09/06/2011 - 00:00

Licensing balance

09/06/2011 - 00:00

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Liquor licensing is a contentious issue in Western Australia, with alcohol-fuelled violence, cultural advancement, the development of a strong tourism industry and management of the public interest influencing decisions.

Licensing balance

Liquor licensing is a contentious issue in Western Australia, with alcohol-fuelled violence, cultural advancement, the development of a strong tourism industry and management of the public interest influencing decisions.

Decisions made by the director of Liquor Licensing WA, Barry Sargeant, over the past two months show how complicated the process can be.

A string of 27 venues were approved for licences across the state, including a club licence.

Restaurant licences were the most common, with nine supported. Six special facilities were approved, including a licence for the Wilderness Lodge at the Kimberley’s Mitchell Falls.

The licence decision for the Mitchell Falls premises gives equal weighting to the objectives of the Liquor Licensing Act of developing tourism and minimising harm.

“A special facility licence may be granted for the purpose of allowing the sale of liquor to persons likely to be attracted to, or present at, a place that, in the opinion of the licensing authority, is or will become; an attraction for tourists; or a facility that enhances the state’s tourist industry,” the decision said.

The only application rejected in April was for a tavern licence for Fremantle’s Soho Bar and Kitchen, which runs on a restaurant licence. It was rejected on the basis that the applicants had not outlined how the public interest outweighed the potential for harm.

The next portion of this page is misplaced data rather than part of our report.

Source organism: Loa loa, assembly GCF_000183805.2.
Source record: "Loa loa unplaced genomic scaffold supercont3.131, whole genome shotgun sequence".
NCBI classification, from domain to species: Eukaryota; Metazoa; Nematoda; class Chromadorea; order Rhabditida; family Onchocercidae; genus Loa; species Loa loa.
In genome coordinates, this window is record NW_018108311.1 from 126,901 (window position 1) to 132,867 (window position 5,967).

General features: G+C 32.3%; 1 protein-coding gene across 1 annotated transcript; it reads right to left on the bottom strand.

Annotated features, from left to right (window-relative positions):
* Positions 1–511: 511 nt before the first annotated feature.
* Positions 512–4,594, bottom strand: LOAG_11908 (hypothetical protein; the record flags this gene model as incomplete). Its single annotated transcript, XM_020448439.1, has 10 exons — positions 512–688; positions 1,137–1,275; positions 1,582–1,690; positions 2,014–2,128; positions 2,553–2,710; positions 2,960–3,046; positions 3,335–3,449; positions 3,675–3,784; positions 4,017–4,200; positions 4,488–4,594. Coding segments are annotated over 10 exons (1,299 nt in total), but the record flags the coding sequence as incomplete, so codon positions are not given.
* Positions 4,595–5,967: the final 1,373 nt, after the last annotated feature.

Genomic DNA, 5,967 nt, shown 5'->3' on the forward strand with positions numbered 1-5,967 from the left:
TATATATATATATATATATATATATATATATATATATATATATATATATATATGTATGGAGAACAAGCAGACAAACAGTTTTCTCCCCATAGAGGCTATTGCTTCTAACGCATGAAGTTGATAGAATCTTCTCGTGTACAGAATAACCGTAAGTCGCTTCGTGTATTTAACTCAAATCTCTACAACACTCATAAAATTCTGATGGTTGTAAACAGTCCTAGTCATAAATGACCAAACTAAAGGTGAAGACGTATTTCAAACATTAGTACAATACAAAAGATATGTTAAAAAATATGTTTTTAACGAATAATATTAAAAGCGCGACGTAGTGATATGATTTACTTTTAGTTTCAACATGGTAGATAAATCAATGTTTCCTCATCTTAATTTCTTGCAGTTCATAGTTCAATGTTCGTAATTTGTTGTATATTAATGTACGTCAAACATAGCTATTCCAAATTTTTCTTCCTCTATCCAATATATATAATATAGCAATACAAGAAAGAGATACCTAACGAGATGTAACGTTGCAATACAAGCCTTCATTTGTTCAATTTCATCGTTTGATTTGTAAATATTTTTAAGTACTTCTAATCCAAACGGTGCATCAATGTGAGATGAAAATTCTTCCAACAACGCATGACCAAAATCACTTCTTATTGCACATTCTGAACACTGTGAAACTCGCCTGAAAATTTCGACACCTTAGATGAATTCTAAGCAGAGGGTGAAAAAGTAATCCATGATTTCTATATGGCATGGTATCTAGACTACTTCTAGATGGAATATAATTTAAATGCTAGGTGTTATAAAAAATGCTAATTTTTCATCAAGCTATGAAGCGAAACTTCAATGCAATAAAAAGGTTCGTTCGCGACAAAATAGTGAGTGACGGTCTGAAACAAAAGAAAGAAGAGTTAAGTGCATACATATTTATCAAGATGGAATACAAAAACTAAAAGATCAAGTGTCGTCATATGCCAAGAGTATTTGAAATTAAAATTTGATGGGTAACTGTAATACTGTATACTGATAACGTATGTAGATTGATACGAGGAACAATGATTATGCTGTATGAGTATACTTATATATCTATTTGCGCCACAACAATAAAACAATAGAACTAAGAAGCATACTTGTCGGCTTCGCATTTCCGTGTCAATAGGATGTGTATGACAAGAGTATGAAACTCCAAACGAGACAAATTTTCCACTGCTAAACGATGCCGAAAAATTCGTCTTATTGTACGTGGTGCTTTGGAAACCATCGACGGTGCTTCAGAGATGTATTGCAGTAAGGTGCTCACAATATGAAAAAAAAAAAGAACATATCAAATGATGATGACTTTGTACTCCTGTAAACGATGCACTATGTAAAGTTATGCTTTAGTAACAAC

“As the application is based on assertions not supported by an appropriate level of evidence, and given the evidence of alcohol-related harm or ill-health to people … and the anti-social behaviour occurring … in the locality of the proposed premises, I am not satisfied, on the balance of probabilities, that the grant of this application for a tavern licence is in the public interest,” Mr Sargeant said.

In contrast, the decision was made to approve a liquor store licence for Progressive Super IGA in Halls Head.

Mr Sargeant said the Mandurah area already had higher than average levels of harm but a conclusion was made that the grant of the licence would not significantly add to that.

Notably, a tavern licence was conditionally approved for the City Square Print Hall venue in April, which has been leased by Colonial Leisure Group, the group that runs East Perth’s The Royal, the Raffles Hotel in Applecross and Colonial Brewery in Margaret River.

The venue will host up to 1000 people across four floors, which will include a function space, lounge bar and formal restaurant, a more casual-styled bar, dining area and a rooftop bar with informal dining.

A small bar licence was approved for Whos Your Mumma, a new venue in Fremantle at the south end of South Terrace.

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